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A female noctule, captured in a mist net 23rd October, 1963, was kept in captivity during the following winter. The bat was adult and had bred in 1963 : when captured it weighed 28 gms. It quickly learned to take food from the hand but in the short tirrte available before it went into hibernation did not learn to take food from a dish. It was not possible therefore to leave food for the bat to find and eat if it awoke. It was looked at at intervals between dusk and 10.30 p.m. or so every evening : if it was awake it was taken out and fed by hand, if asleep it was assumed to be in hibernation. It was fed on meal worms, supplemented by housecrickets to give a more balanced diet. It was kept in a room the temperature öf which varied between 5° and 15°C. over the period, reaching the lower limit only on a few occasions when the window was left open overnight. Behaviour of a sleeping bat in Summer time During the summer noctules in the wild feed for about an hour or an hour and a half at sundown and for another similar period before dawn. A captive noctule follows a similar regimen : it will wake and feed at nightfall and then go to sleep, to wake later on and feed again. When not feeding or grooming itself it sleeps and when asleep the body temperature drops, the bat feels cold to the hand and is more or less comatose. Nevertheless the animal is not apparently completely unconscious. A sleeping bat hangs from the claws of its hind feet with the hind limbs extended. If disturbed it raises the body by bending the limb joints and turns its head towards the disturbance ; if one side of its Container is tapped or scratched and then the other it will turn its head to the first and then to the second point of disturbance. It cannot though crawl away or take flight : if taken from its cage and dropped it falls to the ground with unopened or at most partially opened wings. In other respects too a sleeping bat's physical reactions are limited : it seems to maintain or at least quickly to regain its mental powers but does not regain its physical ones until it has warmed up. If picked up when still cold a freshly caught bat will cry out, try to escape and even to bite, the cries being less frequent and the struggling and biting less violent than in the same animal when fully awake. A tarne bat will open its mouth and seize a proffered meal worm but then merely holds the meal worm in its mouth and cannot apparently chew it up. In fact the general impression given is that of a human being in a nightmare, trying to escape from some imminent danger with limbs that refuse to move.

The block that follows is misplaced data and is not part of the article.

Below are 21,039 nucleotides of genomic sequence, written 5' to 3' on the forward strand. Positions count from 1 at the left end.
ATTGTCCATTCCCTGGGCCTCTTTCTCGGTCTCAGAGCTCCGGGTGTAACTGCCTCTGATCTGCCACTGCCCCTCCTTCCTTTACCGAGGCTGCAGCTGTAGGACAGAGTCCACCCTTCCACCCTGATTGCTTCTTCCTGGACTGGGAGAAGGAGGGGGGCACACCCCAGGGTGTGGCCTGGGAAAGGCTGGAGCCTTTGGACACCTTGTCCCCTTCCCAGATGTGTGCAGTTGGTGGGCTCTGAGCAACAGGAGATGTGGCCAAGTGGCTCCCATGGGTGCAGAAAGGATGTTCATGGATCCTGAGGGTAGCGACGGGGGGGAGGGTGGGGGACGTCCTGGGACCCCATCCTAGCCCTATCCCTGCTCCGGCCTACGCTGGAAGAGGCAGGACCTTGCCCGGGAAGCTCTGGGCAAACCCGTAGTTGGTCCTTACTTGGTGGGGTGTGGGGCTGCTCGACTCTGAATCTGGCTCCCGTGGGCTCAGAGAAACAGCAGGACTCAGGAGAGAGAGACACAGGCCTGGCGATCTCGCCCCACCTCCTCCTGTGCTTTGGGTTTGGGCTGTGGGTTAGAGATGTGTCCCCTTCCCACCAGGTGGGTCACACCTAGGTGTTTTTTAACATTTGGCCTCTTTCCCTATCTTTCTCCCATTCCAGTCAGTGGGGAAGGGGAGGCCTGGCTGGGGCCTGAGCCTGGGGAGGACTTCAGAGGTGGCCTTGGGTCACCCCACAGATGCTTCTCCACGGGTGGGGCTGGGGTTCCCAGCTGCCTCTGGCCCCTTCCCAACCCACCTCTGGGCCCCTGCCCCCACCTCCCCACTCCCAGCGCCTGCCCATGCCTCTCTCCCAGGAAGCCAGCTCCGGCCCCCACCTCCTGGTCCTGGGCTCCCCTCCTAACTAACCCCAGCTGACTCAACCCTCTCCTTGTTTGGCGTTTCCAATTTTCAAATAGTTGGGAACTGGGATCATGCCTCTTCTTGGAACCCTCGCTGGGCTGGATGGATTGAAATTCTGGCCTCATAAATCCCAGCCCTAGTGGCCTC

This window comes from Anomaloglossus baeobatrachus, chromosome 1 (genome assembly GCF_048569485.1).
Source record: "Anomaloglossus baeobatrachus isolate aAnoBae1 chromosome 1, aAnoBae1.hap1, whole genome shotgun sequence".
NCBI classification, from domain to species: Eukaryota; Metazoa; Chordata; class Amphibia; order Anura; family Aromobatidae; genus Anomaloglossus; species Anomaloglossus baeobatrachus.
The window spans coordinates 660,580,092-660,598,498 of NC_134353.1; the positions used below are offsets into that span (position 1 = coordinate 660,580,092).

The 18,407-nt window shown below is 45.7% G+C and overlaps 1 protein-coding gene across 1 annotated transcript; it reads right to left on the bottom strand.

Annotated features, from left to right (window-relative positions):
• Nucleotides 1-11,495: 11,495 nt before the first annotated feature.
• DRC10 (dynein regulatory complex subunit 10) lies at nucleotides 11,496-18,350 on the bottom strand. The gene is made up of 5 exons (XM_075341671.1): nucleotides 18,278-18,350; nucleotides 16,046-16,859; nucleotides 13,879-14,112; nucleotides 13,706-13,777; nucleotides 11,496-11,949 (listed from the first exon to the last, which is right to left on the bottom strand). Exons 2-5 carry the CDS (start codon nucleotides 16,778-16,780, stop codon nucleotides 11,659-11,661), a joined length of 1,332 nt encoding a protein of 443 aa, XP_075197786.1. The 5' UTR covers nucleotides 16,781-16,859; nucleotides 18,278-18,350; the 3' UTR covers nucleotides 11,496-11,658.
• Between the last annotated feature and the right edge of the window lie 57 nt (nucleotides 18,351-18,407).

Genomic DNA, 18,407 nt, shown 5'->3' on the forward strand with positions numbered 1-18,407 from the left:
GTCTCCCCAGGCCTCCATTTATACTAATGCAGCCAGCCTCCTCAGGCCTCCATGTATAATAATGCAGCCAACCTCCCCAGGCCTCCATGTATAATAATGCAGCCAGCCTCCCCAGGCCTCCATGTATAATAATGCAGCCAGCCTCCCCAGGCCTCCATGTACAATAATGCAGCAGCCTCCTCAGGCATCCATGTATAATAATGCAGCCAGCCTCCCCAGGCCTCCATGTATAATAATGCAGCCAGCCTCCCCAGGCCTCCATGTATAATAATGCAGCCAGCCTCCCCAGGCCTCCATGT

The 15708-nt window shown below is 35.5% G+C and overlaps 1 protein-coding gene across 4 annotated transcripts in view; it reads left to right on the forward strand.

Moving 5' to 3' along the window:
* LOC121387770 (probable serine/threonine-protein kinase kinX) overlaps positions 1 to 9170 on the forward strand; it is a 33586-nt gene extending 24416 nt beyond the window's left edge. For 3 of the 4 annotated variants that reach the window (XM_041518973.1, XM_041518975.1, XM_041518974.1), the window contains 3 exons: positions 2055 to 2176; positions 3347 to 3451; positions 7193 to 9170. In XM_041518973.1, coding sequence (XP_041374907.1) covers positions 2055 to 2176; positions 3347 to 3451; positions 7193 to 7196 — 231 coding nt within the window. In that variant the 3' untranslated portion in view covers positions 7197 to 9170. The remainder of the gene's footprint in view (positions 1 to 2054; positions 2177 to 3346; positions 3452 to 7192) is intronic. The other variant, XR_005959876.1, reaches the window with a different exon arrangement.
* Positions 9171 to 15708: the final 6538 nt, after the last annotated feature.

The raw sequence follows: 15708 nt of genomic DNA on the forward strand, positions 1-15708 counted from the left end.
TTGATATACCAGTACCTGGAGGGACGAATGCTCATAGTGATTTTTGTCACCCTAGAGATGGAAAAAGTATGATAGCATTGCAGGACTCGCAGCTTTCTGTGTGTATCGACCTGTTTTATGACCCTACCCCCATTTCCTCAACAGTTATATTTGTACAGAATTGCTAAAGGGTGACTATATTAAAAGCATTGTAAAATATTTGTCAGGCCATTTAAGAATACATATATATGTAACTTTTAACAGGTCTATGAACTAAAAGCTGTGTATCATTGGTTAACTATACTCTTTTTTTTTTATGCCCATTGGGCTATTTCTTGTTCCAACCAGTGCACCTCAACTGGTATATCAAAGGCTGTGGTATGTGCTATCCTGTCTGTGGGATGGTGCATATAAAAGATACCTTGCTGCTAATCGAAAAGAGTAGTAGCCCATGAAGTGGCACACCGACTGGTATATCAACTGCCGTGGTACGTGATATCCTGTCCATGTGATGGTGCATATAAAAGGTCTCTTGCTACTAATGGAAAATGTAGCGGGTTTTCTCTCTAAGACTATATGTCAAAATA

Gradually though the bat wakes up and struggles more violently or suddenly starts to eat the meal worm in its mouth—it will then feel warm to the hand. Waking and warming up once started, whether by day or by night, seem to continue until the bat has regained its fßll powers : if thoroughly disturbed a sleeping bat will always wake and look for food and drink if accustomed to captivity or seek a way of escape if freshly caught. Behaviour of hibernating bat Though the temperature of the room in which the bat was kept was no colder than it has been with other bats sleeping there on summer nights, the sleep of hibernation was much deeper than the ordinary sleep of Summer time. If the side of the case was tapped the bat drew itself up by bending its knees and brought its forearms close to its body but did not turn its head. If taken out and held in the hand its reactions were negligible and it took no notice of a meal worm even if put into its mouth. If then quickly replaced in its cage it remained cold and comatose and there was no further wakening or warming up. Onset and course of hibernation T h e bat was captured while feeding 22nd October and for the next week behaved like any captive noctule does in the Summer time, waking at sundown or soon after and feeding greedily. On 29th October it did not wake, remaining cold and comatose, but woke again 30th and 3 Ist October at the normal time to feed as before. It did not wake Ist, 2nd, 3rd November but on 4th November seemed to be waking and was taken out and offered some meal worms. These it took and ate without much enthusiasm and could not be persuaded to take more than eight or ten : a noctule will normally eat 20 or 30 meal worms and will then take more if offered. That was the pattern throughout November : the bat would remain comatose for three or four days, wake, and if fed, feed rather half heartedly and then sleep for a few more days before waking again. By the beginning of December it was in hibernation. It woke and fed half heartedly 15th and 30th December, 9th, 25th and 28th January, weighing 25 gms. before being fed 30th December, 24 gms. 25th January. T h e same pattern of behaviour was followed throughout the first half of February, the bat waking to feed on 4th, lOth and 15th February. For the next three days it woke and fed every evening but remained cold and comatose 19th, 20th, 21st February, waking to feed on 22nd February when it weighed 20 gms. Thereafter it woke every evening and fed greedily until 4th March when unfortunately it escaped from its Container and could not be found. Throughout the period 22nd February to 4th March the bat's sleep was like the sleep of Summer time as described above : hibernation was obviously over.

Notes on the Behaviour of a Hibernating Noctule (Nyctalus noctula)  
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